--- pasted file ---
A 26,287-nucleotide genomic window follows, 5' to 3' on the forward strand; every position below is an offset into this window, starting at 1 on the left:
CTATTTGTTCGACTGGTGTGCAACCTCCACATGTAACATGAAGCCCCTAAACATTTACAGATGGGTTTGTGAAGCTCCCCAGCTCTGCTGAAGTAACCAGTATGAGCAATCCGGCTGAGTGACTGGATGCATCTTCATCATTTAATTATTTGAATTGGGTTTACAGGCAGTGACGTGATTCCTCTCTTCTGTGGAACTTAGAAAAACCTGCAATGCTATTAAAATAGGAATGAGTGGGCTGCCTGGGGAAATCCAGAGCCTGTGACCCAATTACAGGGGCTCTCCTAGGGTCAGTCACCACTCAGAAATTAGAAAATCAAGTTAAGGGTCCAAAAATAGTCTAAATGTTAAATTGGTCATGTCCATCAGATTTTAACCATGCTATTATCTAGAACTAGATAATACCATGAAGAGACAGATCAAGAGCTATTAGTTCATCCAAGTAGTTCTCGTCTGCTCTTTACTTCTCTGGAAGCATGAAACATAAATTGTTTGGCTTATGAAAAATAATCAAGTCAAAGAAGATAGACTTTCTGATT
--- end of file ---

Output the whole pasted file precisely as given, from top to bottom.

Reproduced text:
A 26,287-nucleotide genomic window follows, 5' to 3' on the forward strand; every position below is an offset into this window, starting at 1 on the left:
CTATTTGTTCGACTGGTGTGCAACCTCCACATGTAACATGAAGCCCCTAAACATTTACAGATGGGTTTGTGAAGCTCCCCAGCTCTGCTGAAGTAACCAGTATGAGCAATCCGGCTGAGTGACTGGATGCATCTTCATCATTTAATTATTTGAATTGGGTTTACAGGCAGTGACGTGATTCCTCTCTTCTGTGGAACTTAGAAAAACCTGCAATGCTATTAAAATAGGAATGAGTGGGCTGCCTGGGGAAATCCAGAGCCTGTGACCCAATTACAGGGGCTCTCCTAGGGTCAGTCACCACTCAGAAATTAGAAAATCAAGTTAAGGGTCCAAAAATAGTCTAAATGTTAAATTGGTCATGTCCATCAGATTTTAACCATGCTATTATCTAGAACTAGATAATACCATGAAGAGACAGATCAAGAGCTATTAGTTCATCCAAGTAGTTCTCGTCTGCTCTTTACTTCTCTGGAAGCATGAAACATAAATTGTTTGGCTTATGAAAAATAATCAAGTCAAAGAAGATAGACTTTCTGATT